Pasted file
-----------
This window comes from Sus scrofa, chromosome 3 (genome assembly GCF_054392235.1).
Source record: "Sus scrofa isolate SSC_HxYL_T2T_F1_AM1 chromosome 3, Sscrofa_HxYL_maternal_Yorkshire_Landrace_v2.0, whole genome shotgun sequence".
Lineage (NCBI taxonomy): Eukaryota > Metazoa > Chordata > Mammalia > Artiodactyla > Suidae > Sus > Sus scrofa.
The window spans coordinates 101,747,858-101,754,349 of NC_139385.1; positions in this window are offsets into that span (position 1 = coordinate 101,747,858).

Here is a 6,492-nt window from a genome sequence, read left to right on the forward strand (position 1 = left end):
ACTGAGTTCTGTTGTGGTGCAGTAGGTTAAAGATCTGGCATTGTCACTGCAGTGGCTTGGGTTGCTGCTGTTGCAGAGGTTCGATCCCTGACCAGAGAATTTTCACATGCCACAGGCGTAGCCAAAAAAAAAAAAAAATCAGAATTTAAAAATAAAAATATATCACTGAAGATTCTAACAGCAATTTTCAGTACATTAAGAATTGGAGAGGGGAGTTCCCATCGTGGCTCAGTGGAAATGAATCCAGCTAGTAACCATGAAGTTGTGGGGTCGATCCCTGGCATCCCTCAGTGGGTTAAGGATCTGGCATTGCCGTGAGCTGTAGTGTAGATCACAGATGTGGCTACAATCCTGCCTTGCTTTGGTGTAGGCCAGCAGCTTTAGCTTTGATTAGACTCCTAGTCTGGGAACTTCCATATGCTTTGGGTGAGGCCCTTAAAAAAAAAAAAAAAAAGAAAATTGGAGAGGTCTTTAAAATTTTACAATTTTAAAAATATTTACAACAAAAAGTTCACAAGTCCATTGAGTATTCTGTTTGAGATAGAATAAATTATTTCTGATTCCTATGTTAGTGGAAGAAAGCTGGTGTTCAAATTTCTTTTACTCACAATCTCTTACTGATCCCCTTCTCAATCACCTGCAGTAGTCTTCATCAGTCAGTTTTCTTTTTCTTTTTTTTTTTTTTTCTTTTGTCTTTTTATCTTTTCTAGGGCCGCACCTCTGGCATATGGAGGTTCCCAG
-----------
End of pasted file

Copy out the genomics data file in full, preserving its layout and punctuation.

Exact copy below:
This window comes from Sus scrofa, chromosome 3 (genome assembly GCF_054392235.1).
Source record: "Sus scrofa isolate SSC_HxYL_T2T_F1_AM1 chromosome 3, Sscrofa_HxYL_maternal_Yorkshire_Landrace_v2.0, whole genome shotgun sequence".
Lineage (NCBI taxonomy): Eukaryota > Metazoa > Chordata > Mammalia > Artiodactyla > Suidae > Sus > Sus scrofa.
The window spans coordinates 101,747,858-101,754,349 of NC_139385.1; positions in this window are offsets into that span (position 1 = coordinate 101,747,858).

Here is a 6,492-nt window from a genome sequence, read left to right on the forward strand (position 1 = left end):
ACTGAGTTCTGTTGTGGTGCAGTAGGTTAAAGATCTGGCATTGTCACTGCAGTGGCTTGGGTTGCTGCTGTTGCAGAGGTTCGATCCCTGACCAGAGAATTTTCACATGCCACAGGCGTAGCCAAAAAAAAAAAAAAATCAGAATTTAAAAATAAAAATATATCACTGAAGATTCTAACAGCAATTTTCAGTACATTAAGAATTGGAGAGGGGAGTTCCCATCGTGGCTCAGTGGAAATGAATCCAGCTAGTAACCATGAAGTTGTGGGGTCGATCCCTGGCATCCCTCAGTGGGTTAAGGATCTGGCATTGCCGTGAGCTGTAGTGTAGATCACAGATGTGGCTACAATCCTGCCTTGCTTTGGTGTAGGCCAGCAGCTTTAGCTTTGATTAGACTCCTAGTCTGGGAACTTCCATATGCTTTGGGTGAGGCCCTTAAAAAAAAAAAAAAAAAGAAAATTGGAGAGGTCTTTAAAATTTTACAATTTTAAAAATATTTACAACAAAAAGTTCACAAGTCCATTGAGTATTCTGTTTGAGATAGAATAAATTATTTCTGATTCCTATGTTAGTGGAAGAAAGCTGGTGTTCAAATTTCTTTTACTCACAATCTCTTACTGATCCCCTTCTCAATCACCTGCAGTAGTCTTCATCAGTCAGTTTTCTTTTTCTTTTTTTTTTTTTTTCTTTTGTCTTTTTATCTTTTCTAGGGCCGCACCTCTGGCATATGGAGGTTCCCAG